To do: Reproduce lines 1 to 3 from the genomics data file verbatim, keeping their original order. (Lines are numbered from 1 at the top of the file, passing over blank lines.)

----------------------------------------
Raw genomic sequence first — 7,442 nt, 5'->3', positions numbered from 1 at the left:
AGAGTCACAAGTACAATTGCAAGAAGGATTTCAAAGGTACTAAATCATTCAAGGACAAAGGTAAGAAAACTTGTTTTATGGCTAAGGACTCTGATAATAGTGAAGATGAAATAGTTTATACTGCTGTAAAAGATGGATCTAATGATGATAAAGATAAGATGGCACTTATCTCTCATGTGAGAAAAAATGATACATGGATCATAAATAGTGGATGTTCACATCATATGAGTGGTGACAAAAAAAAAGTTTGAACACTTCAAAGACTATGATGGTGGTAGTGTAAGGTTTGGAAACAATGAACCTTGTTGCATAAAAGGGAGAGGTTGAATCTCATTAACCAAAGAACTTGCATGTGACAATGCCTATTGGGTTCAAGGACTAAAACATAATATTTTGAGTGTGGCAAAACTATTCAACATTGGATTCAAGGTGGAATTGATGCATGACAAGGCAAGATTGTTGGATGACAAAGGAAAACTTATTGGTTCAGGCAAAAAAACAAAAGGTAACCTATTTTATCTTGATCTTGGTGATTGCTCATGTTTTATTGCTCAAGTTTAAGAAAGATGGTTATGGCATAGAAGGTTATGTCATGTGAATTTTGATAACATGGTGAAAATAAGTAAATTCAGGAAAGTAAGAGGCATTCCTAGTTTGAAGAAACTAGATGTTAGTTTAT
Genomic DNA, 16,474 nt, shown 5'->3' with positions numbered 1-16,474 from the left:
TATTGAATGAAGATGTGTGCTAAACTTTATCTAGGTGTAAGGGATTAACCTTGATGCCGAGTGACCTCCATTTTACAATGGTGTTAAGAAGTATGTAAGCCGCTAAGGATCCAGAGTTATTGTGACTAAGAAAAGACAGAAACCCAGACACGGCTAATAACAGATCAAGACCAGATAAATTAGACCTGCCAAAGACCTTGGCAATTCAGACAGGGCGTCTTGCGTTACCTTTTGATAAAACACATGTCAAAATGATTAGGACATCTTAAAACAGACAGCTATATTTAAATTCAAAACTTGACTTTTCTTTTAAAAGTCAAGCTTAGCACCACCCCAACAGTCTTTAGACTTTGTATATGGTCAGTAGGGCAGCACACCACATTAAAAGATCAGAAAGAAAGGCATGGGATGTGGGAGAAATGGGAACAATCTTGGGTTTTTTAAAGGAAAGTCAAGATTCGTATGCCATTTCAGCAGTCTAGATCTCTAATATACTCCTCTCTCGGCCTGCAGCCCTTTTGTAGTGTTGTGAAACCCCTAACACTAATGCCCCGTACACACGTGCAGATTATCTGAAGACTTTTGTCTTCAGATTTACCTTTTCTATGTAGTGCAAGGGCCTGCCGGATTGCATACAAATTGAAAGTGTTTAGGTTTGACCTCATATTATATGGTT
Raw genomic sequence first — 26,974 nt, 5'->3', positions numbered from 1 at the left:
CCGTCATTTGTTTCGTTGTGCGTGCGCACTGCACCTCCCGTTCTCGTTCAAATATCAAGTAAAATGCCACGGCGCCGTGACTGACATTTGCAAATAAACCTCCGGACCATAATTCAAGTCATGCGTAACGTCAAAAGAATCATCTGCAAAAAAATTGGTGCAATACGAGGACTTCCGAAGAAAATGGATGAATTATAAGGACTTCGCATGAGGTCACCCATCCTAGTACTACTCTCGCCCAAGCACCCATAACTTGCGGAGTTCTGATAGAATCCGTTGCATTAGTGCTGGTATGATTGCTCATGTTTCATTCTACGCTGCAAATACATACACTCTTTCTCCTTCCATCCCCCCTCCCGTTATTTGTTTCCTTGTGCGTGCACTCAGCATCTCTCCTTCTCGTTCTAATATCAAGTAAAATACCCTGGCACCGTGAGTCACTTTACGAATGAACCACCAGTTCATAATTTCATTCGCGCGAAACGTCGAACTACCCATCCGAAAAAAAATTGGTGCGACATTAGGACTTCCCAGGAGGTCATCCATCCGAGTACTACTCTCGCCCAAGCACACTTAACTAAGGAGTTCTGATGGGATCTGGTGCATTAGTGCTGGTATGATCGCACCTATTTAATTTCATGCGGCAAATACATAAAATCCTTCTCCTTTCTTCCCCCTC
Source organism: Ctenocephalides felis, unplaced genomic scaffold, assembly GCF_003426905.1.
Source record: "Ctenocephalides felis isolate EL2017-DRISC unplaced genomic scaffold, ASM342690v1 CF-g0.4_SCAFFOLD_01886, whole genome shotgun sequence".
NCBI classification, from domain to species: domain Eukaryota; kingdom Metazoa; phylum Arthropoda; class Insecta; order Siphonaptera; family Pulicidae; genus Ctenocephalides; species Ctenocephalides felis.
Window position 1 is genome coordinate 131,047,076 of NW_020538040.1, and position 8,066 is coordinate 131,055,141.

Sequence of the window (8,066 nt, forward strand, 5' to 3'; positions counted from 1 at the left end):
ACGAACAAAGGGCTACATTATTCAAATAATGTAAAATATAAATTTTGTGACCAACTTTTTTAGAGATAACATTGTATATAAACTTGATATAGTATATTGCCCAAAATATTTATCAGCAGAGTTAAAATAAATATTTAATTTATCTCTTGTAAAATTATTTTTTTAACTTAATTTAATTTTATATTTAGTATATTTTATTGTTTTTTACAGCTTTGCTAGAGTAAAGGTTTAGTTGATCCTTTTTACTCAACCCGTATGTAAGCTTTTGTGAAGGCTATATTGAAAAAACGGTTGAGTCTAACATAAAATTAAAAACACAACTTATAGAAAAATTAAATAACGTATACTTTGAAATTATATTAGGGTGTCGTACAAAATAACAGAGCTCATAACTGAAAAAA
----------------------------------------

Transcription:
Raw genomic sequence first — 7,442 nt, 5'->3', positions numbered from 1 at the left:
AGAGTCACAAGTACAATTGCAAGAAGGATTTCAAAGGTACTAAATCATTCAAGGACAAAGGTAAGAAAACTTGTTTTATGGCTAAGGACTCTGATAATAGTGAAGATGAAATAGTTTATACTGCTGTAAAAGATGGATCTAATGATGATAAAGATAAGATGGCACTTATCTCTCATGTGAGAAAAAATGATACATGGATCATAAATAGTGGATGTTCACATCATATGAGTGGTGACAAAAAAAAAGTTTGAACACTTCAAAGACTATGATGGTGGTAGTGTAAGGTTTGGAAACAATGAACCTTGTTGCATAAAAGGGAGAGGTTGAATCTCATTAACCAAAGAACTTGCATGTGACAATGCCTATTGGGTTCAAGGACTAAAACATAATATTTTGAGTGTGGCAAAACTATTCAACATTGGATTCAAGGTGGAATTGATGCATGACAAGGCAAGATTGTTGGATGACAAAGGAAAACTTATTGGTTCAGGCAAAAAAACAAAAGGTAACCTATTTTATCTTGATCTTGGTGATTGCTCATGTTTTATTGCTCAAGTTTAAGAAAGATGGTTATGGCATAGAAGGTTATGTCATGTGAATTTTGATAACATGGTGAAAATAAGTAAATTCAGGAAAGTAAGAGGCATTCCTAGTTTGAAGAAACTAGATGTTAGTTTAT
Genomic DNA, 16,474 nt, shown 5'->3' with positions numbered 1-16,474 from the left: